Another area that could be examined is the international involvement in the events of the DOC period in Ireland. For instance Australians who were working for the British Army were deployed to resist and hold out the Trinity College garrison and The Sherwood Foresters of Britain also had a prominent role to play in the 1916 Rising. Heritage is a very important part of the tourism proposition but identifying how much of the attractive heritage links to the commemorations is difficult. The question must be asked how much of 1916 is cultural heritage rather than political heritage? Events that occur around DOC will help to enrich the tapestry of experience in Ireland. Though there is a re-focus with the British market taking place at the moment and motivations have been developed such as ‘culturally curious’ which is where intangible heritage such as music could fit into other commentators state “We’re trying to explore the ongoing niche interest in military history. If there is a way without investing too much resources we can mobilise that interest to get them to come over here and visit here and without having somebody explore a British military history concept is very difficult. Spike Island is a good example as 3 narratives will be developed in it; prison, transportation hub and British military base. So you have threads of the British military history which can be wrapped up into the overall proposition that we can offer”18 and physical heritage is the best way to leverage this. People will come and see something and elements that become part of the overall story as “it’s all about making the visit to Ireland culturally richer by developing something there would be a very small niche in British military history trips to Ireland”19. It’s about enriching the experience for the standard tourist. Potential events could be developed for markets overseas such as the American Irish diaspora and there might be micro niche opportunities around Gallipoli which could attract Australians. Though “The numbers will be hundreds or thousands though and not big. Engaging stories, the policy is very much opportunistic but not really worth putting the effort in in terms of money or time or resources” 19.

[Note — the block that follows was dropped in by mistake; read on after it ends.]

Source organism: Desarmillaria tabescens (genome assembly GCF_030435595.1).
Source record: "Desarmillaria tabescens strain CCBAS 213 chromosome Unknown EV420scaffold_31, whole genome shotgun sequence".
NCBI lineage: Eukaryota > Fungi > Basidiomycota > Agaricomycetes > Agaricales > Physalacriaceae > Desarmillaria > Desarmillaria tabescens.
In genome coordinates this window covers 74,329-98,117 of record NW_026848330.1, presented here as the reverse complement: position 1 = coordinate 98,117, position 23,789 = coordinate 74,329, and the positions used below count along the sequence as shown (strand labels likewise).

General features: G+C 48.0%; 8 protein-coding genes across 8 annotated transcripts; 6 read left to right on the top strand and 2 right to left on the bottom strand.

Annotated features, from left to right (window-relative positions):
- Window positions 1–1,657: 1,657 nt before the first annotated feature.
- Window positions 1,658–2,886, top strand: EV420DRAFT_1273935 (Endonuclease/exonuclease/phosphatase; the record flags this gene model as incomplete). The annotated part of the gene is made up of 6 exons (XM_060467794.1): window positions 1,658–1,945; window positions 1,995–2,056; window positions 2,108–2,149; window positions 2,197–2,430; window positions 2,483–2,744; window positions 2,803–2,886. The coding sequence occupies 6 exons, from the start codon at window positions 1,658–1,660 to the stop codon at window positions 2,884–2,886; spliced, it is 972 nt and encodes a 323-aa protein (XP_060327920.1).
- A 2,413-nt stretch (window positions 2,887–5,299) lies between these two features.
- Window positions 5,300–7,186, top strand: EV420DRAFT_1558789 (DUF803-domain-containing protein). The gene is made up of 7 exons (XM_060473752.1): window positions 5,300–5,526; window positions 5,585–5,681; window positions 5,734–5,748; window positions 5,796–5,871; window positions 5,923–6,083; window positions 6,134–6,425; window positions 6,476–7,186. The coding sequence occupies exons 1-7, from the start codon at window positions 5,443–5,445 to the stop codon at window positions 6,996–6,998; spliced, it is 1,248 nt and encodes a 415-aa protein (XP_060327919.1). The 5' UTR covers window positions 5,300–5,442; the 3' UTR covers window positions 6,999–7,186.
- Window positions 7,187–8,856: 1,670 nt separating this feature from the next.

17, 18, 19 Unidentified Source, Department of Transport, Tourism and Sport (Apr 2014) Interviewed in Person

The approach in NI as to the potential tourism benefits of DOC is more optimistic. The 2012 Executive statement stated “Many of the commemorative anniversaries throughout the decade have international as well as local significance and will inevitably attract higher numbers of visitors to the region” and Mc Gowan, S. (DCAL NI, Apr 2015) stated “I agree with the local and international significance but not fully bought into the ‘inevitably’ remarks. That said, I do believe there can and should be links to tourism strategies. I think these can be best facilitated by links to genealogy and the Diaspora – resources such as PRONI and local libraries already provide significant support to tourists in exploring their family trees and geographic ‘origins’ etc. There is scope to harness DOC events and this period to ‘attract’ interest among the Diaspora in finding out more about their relatives/ancestors in Ireland who lived through these times”20. Whilst Durkan, M (SDLP, Mar 2014) stated “Maybe there is a possible danger that a lot of this ends up being seen as an Irish decade of centenaries and the British end isn’t full engaged or examined. I find in London the embassy is doing a series of events and lectures but it’s very much being done from an historical perspective. One of the things that I think is absolutely important in this is that people should not see any contrivance around how the decade is approached” 21.



Across Ireland there is also a silent history of physical (built) heritage that is linked to a colonial past such as former British ports and war graves, Anglo Irish houses and Orange halls which may be of interest to the GB tourist. In terms of DOC however the GB tourist is more interested in visiting “destinations outside the UK and Ireland cos that’s where the battles were fought” 22 but “where there could be a lot of interest. Is where you have things to see on large scale or in a spectacular location. Where you can include those as part of an offer you make. So for example down in Cobh they are doing up Spike Island to make it a tourism and cultural centre and I think it’s very special because it’s in a very special location in the harbour and they have these wonderful old 19th century and earlier military and prison buildings and you know proper heavy artillery ordinance which they are doing up” 23
20 Mc Gowan, Stephen, Department of Culture, Arts and Leisure (Apr 2015) Interviewed in Person

21 Durkan, Mark SDLP (Mar 2014) Interviewed in Person

22, 23 Chilcott, D. H.E. British Ambassador to Ireland (Mar 2014) Interviewed in Person

Local communities can also take ownerships of heritage projects and renovate and rediscover physical heritage which might be worthwhile developing policy around so that capacity in communities is built to enable this. However the tourist numbers who would primarily visit for those sites would be small therefore as Chilcott, D. highlights above the package would have to be part of a bigger offering.